I have been working as a film journalist since 2010, dividing the first four years between radio broadcasting and entertainment writing in the Dallas-Fort Worth metroplex. In 2014, I entered Fresh Fiction (FreshFiction.tv) as the features editor. The following year, I stepped into the film critic position at the Denton Record-Chronicle, a daily North Texas print publication. My time is dedicated to writing theatrical film reviews, at-home entertainment columns, and conducting interviews with on-screen talent and filmmakers, as well as hosting a podcast devoted to genre filmmaking (called My Bloody Podcast). I've been married for seven happy years, and I have one son who is all about dinosaurs just like his dad.
Kip Mooney // Film Critic
Nic Pizzolatto, for all his faults as a writer, knows how to make gripping, engaging art. It might not be the highest quality, and you’ll either love it or hate it, but it’s rarely boring. So it’s baffling that with perfect casting and an interesting director, the film adaptation of his 2010 novel GALVESTON is so bland. It doesn’t fail, but it doesn’t succeed either.
Ben Foster continues his excellent run of indie movies as Roy, a take-no-bull criminal who flees the scene of an ambush gone wrong. Alongside him is teen prostitute Raquel (Elle Fanning), the only survivor of the shootout. They plan to hide out along the Texas Gulf Coast, but Raquel complicates their trip when she asks him to stop-off in her hometown of Orange, where she picks up her young daughter and kills her abusive father.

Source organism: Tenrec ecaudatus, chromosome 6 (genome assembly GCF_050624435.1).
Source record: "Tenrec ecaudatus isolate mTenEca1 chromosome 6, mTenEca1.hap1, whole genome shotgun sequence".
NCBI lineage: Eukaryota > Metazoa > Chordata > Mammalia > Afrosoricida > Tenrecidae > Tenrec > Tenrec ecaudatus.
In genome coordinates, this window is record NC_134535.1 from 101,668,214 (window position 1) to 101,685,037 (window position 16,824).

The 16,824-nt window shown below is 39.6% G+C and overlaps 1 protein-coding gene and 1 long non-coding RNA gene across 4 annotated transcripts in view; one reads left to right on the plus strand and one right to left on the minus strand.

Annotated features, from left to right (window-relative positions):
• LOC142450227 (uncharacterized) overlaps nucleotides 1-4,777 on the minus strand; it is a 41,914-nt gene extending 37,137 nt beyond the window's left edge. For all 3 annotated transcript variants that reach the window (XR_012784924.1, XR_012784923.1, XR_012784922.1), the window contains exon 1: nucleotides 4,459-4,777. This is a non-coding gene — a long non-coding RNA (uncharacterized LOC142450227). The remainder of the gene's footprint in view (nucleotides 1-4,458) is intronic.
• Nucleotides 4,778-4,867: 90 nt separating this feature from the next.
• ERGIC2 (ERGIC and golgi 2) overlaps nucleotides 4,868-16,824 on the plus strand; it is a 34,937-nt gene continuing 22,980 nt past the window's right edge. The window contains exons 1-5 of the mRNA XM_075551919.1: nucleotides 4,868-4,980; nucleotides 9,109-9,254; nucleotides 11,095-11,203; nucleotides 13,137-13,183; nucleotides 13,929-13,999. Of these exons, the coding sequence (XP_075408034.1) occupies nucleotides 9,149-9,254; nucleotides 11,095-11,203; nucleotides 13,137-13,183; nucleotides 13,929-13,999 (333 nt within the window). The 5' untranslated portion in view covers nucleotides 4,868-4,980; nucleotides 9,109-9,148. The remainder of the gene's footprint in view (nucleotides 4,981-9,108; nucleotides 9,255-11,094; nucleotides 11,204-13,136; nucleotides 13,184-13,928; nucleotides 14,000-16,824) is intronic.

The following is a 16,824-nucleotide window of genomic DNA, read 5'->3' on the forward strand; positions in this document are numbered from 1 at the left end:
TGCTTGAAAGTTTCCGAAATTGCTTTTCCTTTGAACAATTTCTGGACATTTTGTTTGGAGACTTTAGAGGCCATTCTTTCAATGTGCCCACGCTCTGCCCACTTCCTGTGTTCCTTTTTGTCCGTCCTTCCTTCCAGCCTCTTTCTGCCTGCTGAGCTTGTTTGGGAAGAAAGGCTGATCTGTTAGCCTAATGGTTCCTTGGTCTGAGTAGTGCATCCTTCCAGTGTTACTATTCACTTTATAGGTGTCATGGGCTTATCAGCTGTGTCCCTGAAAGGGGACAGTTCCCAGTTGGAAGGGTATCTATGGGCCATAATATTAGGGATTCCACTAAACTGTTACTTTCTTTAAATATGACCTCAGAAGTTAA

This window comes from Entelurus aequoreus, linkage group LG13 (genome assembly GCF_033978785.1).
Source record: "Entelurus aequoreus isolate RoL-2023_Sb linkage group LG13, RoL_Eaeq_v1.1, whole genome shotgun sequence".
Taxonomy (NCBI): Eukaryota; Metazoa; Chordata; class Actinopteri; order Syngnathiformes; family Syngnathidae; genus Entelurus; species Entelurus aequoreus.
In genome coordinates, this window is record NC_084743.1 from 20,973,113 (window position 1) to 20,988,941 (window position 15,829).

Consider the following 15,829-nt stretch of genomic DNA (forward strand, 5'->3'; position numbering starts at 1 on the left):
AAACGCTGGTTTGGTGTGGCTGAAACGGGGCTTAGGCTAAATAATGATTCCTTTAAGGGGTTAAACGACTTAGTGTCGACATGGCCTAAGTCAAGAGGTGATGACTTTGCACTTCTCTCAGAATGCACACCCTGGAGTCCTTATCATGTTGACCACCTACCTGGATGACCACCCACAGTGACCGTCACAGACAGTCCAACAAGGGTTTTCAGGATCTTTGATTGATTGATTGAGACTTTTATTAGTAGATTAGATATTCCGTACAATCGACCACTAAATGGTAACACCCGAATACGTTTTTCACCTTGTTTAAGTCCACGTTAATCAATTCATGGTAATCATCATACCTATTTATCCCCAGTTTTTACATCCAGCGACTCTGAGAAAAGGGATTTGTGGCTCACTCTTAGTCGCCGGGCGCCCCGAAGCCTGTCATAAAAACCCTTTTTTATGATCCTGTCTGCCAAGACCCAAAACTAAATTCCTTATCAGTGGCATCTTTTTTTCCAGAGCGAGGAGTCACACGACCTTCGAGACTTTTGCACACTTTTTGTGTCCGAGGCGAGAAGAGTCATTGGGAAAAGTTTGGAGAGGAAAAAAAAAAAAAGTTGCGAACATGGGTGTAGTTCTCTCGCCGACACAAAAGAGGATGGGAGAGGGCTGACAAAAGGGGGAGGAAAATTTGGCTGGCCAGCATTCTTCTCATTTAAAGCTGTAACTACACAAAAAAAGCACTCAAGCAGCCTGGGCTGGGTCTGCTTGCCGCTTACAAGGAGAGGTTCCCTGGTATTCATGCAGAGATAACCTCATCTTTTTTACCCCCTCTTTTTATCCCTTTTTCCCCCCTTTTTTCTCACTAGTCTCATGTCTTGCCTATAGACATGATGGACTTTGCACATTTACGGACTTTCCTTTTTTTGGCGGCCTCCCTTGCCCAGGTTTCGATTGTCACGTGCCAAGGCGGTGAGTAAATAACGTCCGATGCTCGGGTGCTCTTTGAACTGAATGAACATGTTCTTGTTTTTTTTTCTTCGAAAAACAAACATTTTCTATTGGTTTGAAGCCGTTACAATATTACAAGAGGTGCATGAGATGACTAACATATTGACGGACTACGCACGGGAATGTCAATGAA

The film does almost all its character development at the cheap motel where the three of them hide out, stave off boredom and plan their next moves. Foster and Fanning are great as expected, but Laurent directs them with such an icy remove that none of their big, emotional scenes have much impact. They just evaporate the second they’re over.
There’s also the problem for Texas viewers, who will immediately tell that this thing wasn’t shot anywhere near Galveston. (Much of it was filmed in Georgia.) If the movie was more powerful, this wouldn’t be such a distraction. Yet it joins a long line of smaller-budgeted films who have no incentive to film in Texas (Thanks, lawmakers!) and leave for other states, even if their geography isn’t particularly close.
Yet, with all its faults, the movie is never terrible. Yes, the decision to alter some events in the third act lessens the impact of the finale. But it also shows flashes of directorial brilliance in its action scenes. It’s not bad, it’s not great. As parents might say, “I’m not mad. I’m just disappointed.”
GALVESTON is now playing in limited release and Video-On-Demand.